The S.A.F.E. Model of Negotiating Critical Incidents
119 Pages Posted: 15 Dec 2008
Date Written: November 9, 2008
These are violent times we live in. Each and every day, internet sites, newspapers, and television and radio stations report the gruesome details of violence run amok. The majority of critical incidents reported by the media are human-made situations (although critical incidents also arise from natural disasters as well). Such human-induced incidents can range from a disgruntled employee barricaded in the lunchroom at work to a cult confrontation such as the tragedy in Waco, Texas that resulted in the fiery deaths of 81 Branch Davidians. A critical incident can also include a single, suicidal individual with a gun to mass casualty scenarios, such as the calculated and planned bombings on the London mass transit system on July 7, 2006 in which fifty-six people were killed (including four homicide bombers) and 700 injured and the terrorist attack on September 11, 2001 on the World Trade Towers in New York City and the Pentagon in Washington D.C., resulting in the deaths of over 3,000 innocent victims. Critical incidents can be planned to the smallest detail or impulsively ignited (e.g., road rage). They can arise from any type of unsatisfactory encounter, including a robbery, a domestic dispute, an angry confrontation in the workplace, a family argument, and even a casual misunderstanding in a restaurant, bar, or sporting event. A critical incident can involve a subject who is reported to have a weapon and has barricaded him/herself in a room or building. An incident can also be a hostage situation whereby individuals are held against their will in order to attain some identified, instrumental goal or a non-hostage event in which individuals are held against their will and are victims to the subject's emotional state (G.W. Noesner, 1999). Common across this wide variety of incident characteristics, however, is that these potentially deadly situations are often resolved either through negotiation or through a tactical solution.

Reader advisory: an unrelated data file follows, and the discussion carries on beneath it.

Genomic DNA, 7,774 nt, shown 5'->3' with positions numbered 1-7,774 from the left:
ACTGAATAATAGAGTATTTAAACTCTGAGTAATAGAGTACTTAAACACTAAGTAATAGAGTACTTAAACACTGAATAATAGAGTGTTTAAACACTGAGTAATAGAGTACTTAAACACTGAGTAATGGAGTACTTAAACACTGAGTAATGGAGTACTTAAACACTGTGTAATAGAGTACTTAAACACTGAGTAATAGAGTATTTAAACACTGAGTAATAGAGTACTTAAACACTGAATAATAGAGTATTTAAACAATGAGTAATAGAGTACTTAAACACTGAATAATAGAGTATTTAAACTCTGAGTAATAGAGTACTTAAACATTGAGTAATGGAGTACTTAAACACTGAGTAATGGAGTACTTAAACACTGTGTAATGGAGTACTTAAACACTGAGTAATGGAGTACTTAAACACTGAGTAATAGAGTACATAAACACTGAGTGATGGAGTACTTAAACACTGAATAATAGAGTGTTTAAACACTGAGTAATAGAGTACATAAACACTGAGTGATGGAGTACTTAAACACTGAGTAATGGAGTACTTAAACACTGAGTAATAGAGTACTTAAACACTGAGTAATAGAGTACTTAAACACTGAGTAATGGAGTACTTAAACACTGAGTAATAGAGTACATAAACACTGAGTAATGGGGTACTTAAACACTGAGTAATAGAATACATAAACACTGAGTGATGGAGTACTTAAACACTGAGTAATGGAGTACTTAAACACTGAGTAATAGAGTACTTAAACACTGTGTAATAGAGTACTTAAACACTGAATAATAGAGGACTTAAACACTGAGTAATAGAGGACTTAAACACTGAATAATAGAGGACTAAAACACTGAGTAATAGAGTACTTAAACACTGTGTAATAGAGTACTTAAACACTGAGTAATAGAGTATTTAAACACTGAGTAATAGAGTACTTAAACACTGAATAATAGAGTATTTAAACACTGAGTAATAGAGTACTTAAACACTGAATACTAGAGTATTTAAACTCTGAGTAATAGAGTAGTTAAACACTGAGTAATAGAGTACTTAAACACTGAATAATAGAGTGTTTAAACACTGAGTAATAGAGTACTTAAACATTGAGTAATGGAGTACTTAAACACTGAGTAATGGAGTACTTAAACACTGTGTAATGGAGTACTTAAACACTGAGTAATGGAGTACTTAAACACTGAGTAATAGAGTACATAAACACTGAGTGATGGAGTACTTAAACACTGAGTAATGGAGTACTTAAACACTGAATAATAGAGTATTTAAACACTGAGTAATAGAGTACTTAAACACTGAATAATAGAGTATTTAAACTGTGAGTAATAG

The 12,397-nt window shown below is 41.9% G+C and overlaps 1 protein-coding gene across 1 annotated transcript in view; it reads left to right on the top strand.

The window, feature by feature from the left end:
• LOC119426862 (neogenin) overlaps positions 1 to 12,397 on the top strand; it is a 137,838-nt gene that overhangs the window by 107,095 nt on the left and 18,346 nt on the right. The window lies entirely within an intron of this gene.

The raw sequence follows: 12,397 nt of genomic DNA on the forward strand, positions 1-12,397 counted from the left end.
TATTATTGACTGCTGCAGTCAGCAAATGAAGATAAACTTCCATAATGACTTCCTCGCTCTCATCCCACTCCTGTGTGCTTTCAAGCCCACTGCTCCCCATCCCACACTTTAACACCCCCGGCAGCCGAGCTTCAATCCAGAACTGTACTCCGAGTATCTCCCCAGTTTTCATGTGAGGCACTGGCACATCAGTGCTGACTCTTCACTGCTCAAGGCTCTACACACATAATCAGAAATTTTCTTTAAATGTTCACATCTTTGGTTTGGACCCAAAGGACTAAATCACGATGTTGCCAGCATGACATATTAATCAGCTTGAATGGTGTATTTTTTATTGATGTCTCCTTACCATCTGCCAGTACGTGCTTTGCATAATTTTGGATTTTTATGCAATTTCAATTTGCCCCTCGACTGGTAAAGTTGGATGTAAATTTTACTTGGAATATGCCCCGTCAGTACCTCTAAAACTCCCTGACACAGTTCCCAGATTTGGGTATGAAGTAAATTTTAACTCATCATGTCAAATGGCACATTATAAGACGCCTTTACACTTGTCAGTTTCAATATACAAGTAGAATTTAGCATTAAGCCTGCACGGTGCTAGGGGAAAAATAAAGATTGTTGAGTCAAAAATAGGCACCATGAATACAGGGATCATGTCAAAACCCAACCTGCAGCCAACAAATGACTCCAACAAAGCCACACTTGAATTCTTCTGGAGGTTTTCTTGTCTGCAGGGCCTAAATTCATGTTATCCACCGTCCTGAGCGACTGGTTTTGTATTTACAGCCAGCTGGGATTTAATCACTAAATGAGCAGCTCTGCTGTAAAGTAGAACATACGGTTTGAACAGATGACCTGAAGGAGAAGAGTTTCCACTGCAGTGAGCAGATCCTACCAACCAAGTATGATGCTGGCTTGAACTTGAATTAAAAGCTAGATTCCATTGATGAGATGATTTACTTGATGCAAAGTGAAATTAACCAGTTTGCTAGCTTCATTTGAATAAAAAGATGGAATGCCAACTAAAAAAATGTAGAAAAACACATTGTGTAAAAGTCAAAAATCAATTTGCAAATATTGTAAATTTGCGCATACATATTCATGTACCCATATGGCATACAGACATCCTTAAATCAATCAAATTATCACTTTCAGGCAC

When a crisis incident is resolved tactically, however, there is increased public scrutiny as to whether a tactical assault was necessary to resolve the potentially violent event. With this scrutiny has come increased demands for law enforcement to employ the latest and most effective negotiation approaches for peacefully resolving potentially violent encounters that include prison riots, criminal actions, terrorist acts, suicide attempts, and hostage taking situations (Hammer, 2007). Yet not all efforts at negotiating a crisis situation result in a peaceful surrender of the subject. When negotiation fails, hostages, bystanders, police officers and the subject him/her self are at elevated risk of being injured or killed. In this chapter, I focus on the role of negotiation in resolving critical incidents. Specifically, I present, in summary form, the S.A.F.E. crisis negotiation model that is grounded in quantitative research (Hammer & Rogan, 2004; Rogan & Hammer, 1994, 1995, 1998) and more recent discourse analytic investigation (Hammer, 2007).
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